I mentioned before how much I enjoy listening to Agatha Christie’s mysteries while I’m driving to and from work. So far, it’s all been Miss Marple, but last week, I chose Hercule Poirot: Murder on the Orient Express. As can be expected from Christie, the mystery was smart and entertaining. Other than a bloody knife—and the victim’s body, of course—there was no gore, no sick tampering with the corpse, and no follow-up murders. It was as clean a murder as you could want, and my stomach thanks you, Agatha Christie.
What I did get was lots of Hercule Poirot. With Miss Marple, I sometimes regret that she slips into the background and isn’t seen for lengthy periods of time, but here, Monsieur Poirot was always front and center. Good thing he doesn’t mind that no matter where he goes, whether it’s on business or on vacation, there always seems to be a murder happening. This one takes place while he travels from Syria back to Europe, right when the train gets stuck in a giant snow storm. Of course that means that the murderer must still be on the train, although all the passengers who could be suspected have a firm alibi. On the surface, this seems to be an almost impossible crime to solve.
As Poirot is a firm believer in the psychology behind a crime, the focus is always on his interactions with potential suspects and his observations of their statements, behavior, idiosyncrasies. (I was struck by how much he reminded me of Columbo in this respect.) While Poirot investigates, he is accompanied by the director of the train company and a doctor, both of whom can’t figure out how it might all fit together to make sense. Their questions for Poirot, and their clumsy attempts at pointing fingers at this passenger or that one, are a clever way of having Poirot explain what he’s thinking and where he finds weak points in the testimonies. Of course there are lots of red herrings, and so it’s no surprise that I was wrong in my guesses of whodunit all along. I was convinced that the murderer had climbed out the window and onto the roof of the train, where no one would be able to see the footprints in the snow. Nope, that’s not what happened at all!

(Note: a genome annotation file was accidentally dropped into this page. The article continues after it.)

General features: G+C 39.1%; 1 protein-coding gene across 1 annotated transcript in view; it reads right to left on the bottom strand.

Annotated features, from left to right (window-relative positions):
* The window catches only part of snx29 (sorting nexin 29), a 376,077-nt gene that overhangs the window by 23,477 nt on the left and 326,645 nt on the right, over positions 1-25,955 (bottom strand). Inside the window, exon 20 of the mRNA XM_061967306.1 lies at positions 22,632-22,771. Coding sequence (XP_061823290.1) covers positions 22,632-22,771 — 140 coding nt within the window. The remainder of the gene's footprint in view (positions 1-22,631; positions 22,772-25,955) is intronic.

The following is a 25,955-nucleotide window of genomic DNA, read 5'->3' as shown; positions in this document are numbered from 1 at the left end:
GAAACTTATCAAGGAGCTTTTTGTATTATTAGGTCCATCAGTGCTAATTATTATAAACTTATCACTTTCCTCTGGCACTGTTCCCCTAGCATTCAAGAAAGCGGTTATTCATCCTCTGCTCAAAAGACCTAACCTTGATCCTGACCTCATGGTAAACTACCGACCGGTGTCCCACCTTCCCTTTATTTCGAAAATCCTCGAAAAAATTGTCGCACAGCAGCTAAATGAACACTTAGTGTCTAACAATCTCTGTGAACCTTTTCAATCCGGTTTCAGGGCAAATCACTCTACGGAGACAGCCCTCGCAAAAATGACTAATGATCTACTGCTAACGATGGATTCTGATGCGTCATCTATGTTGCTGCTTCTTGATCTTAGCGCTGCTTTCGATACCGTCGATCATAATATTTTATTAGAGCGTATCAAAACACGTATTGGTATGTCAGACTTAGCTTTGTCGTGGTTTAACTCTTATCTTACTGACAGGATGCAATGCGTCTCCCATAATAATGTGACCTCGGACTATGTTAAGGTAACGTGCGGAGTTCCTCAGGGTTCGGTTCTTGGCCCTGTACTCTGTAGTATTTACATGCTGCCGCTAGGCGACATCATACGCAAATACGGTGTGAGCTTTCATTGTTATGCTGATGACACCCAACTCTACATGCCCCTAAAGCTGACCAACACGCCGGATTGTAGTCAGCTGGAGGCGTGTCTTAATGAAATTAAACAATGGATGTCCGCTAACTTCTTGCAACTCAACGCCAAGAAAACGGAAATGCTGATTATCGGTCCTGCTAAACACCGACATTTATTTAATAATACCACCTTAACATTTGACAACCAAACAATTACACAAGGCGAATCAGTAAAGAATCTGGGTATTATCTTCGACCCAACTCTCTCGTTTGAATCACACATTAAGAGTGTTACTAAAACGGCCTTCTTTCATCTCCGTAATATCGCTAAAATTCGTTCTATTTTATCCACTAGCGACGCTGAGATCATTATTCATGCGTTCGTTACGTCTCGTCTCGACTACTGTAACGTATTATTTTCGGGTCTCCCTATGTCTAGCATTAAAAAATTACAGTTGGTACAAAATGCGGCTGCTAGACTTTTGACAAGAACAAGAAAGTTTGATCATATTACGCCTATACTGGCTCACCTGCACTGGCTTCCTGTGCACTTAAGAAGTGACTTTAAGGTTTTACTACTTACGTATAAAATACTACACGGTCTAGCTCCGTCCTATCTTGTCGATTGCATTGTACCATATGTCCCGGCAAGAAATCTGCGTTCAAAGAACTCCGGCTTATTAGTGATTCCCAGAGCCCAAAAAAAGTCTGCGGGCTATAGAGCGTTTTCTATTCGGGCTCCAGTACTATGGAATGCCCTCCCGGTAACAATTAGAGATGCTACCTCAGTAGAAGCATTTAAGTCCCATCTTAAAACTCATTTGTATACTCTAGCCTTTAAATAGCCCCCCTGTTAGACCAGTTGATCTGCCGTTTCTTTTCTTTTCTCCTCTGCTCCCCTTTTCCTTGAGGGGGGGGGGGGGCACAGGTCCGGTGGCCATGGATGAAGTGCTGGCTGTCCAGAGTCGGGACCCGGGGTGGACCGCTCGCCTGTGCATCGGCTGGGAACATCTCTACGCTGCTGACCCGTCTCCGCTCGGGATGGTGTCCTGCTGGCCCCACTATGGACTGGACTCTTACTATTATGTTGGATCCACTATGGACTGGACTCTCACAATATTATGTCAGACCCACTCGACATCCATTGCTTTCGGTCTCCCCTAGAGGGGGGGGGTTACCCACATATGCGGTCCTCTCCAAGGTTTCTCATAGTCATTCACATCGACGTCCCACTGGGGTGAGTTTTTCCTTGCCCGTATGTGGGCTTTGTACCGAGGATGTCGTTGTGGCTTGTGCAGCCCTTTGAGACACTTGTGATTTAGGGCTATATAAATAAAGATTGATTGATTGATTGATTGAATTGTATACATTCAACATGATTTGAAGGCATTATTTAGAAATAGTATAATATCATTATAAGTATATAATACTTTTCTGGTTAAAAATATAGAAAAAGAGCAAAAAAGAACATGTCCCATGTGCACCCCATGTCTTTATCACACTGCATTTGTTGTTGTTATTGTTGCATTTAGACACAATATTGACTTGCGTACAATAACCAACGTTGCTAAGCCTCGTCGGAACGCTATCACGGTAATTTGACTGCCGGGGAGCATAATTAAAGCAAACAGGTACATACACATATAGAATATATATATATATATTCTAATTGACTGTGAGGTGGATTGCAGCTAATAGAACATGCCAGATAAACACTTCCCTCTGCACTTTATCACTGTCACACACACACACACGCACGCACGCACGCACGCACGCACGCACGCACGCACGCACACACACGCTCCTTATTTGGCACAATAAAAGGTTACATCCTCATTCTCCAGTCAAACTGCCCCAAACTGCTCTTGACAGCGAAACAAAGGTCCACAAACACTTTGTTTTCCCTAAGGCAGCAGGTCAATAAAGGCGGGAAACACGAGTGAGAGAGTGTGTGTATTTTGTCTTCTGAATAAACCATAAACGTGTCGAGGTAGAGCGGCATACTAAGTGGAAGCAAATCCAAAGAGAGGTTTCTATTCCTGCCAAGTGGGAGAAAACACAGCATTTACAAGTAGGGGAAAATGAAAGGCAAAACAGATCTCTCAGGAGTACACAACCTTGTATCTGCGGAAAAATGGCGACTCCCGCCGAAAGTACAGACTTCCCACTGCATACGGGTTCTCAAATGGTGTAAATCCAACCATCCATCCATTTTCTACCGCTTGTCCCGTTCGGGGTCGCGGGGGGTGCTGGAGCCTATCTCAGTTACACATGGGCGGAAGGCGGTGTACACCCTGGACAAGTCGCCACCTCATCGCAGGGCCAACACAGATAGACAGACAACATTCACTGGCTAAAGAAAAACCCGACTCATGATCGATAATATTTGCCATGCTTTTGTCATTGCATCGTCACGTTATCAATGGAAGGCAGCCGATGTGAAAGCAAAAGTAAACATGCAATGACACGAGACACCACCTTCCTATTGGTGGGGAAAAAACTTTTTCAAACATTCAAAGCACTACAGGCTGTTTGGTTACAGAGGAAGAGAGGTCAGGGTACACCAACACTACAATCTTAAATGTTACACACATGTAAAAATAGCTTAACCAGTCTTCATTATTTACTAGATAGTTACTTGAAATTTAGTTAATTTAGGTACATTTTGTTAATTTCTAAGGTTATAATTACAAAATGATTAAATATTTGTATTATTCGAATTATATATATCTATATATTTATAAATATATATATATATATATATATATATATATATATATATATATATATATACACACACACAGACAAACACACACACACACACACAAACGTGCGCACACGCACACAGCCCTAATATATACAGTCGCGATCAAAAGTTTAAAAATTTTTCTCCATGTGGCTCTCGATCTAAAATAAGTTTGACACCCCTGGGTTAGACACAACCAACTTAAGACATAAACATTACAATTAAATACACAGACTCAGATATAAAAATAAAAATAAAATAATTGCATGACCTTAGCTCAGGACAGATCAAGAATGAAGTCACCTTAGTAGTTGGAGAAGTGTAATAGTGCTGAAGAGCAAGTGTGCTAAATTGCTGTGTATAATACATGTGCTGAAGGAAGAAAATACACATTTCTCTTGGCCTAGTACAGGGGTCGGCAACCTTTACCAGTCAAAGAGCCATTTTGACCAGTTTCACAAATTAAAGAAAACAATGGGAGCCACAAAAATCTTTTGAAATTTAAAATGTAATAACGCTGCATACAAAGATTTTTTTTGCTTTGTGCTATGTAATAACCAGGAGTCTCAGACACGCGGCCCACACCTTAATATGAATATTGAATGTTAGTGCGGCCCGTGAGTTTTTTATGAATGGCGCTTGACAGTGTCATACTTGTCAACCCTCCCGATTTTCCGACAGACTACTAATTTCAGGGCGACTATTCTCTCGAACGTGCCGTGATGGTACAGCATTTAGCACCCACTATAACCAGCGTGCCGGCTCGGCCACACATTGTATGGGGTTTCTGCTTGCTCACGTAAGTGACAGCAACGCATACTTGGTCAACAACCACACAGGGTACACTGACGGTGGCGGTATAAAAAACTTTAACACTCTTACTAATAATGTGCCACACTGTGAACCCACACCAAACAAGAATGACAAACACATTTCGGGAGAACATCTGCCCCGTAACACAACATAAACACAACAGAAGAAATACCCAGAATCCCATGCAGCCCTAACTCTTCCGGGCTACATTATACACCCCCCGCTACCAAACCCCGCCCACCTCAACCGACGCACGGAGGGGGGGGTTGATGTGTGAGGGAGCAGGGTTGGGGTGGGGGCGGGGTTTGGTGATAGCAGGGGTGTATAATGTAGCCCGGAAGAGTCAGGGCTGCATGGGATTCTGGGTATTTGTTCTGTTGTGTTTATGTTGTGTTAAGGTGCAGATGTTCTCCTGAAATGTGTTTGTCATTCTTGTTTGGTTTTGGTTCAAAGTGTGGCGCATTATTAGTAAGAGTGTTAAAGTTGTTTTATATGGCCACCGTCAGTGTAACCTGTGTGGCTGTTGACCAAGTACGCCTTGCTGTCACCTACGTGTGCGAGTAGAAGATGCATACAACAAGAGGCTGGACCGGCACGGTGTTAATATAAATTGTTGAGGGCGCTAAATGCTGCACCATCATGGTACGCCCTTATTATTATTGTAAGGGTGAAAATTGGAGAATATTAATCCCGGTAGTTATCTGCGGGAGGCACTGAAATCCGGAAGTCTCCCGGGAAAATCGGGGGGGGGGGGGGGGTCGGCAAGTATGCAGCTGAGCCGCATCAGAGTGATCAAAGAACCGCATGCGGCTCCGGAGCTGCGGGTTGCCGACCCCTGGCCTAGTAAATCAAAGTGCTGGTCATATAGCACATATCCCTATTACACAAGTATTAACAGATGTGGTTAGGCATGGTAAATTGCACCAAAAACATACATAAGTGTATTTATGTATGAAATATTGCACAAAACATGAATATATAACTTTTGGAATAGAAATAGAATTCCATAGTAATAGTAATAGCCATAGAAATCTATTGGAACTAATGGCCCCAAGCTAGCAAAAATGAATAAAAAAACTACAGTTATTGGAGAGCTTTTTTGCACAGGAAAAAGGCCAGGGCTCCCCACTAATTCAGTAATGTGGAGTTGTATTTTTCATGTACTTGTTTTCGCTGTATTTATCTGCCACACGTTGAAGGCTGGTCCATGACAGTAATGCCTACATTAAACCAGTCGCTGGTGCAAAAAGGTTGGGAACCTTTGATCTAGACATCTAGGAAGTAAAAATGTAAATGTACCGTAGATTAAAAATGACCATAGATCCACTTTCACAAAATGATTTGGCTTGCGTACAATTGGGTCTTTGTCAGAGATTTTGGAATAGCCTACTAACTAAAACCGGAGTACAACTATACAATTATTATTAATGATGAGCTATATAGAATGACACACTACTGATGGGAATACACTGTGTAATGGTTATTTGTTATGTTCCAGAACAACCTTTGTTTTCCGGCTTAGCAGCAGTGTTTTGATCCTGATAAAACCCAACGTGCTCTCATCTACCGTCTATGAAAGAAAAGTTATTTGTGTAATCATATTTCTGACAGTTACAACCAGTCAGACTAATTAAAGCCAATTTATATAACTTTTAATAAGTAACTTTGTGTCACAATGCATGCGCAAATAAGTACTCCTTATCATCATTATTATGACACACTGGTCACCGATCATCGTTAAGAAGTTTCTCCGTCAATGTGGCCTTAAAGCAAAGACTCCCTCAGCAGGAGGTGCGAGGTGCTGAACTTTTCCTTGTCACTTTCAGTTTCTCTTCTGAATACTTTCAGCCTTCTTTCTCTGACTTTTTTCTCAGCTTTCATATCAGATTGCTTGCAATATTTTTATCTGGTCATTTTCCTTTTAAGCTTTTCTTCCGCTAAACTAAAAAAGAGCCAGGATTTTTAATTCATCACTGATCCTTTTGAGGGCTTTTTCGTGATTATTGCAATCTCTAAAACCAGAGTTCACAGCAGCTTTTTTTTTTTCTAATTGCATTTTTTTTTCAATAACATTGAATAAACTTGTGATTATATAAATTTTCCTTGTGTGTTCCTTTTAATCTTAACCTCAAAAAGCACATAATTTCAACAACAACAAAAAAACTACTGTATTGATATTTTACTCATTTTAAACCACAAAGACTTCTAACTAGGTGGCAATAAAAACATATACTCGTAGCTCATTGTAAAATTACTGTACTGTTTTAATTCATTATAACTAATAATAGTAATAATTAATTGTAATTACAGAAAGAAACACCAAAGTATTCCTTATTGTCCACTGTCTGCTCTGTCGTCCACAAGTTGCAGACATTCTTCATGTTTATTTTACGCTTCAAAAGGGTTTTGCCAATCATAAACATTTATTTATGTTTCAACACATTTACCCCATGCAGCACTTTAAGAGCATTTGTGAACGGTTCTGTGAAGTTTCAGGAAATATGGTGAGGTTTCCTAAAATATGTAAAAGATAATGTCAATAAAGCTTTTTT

Perhaps I found the solution to the crime just a tad far-fetched, but that’s almost beside the point. Any slight misgivings I might have had with the plot were far outweighed by the great narration. I had borrowed the Harper Collins edition narrated by Dan Stevens, and it was superb. He had a great way of giving each character his or her own voice and accent without them sounding exaggerated or ridiculous. In a story that relies heavily on dialog and the way certain things are said, he was able to convey seemingly without effort all that was said without words in this story. I see that he has also narrated The Illiad and The Odyssey. I’m almost tempted to pick those up next…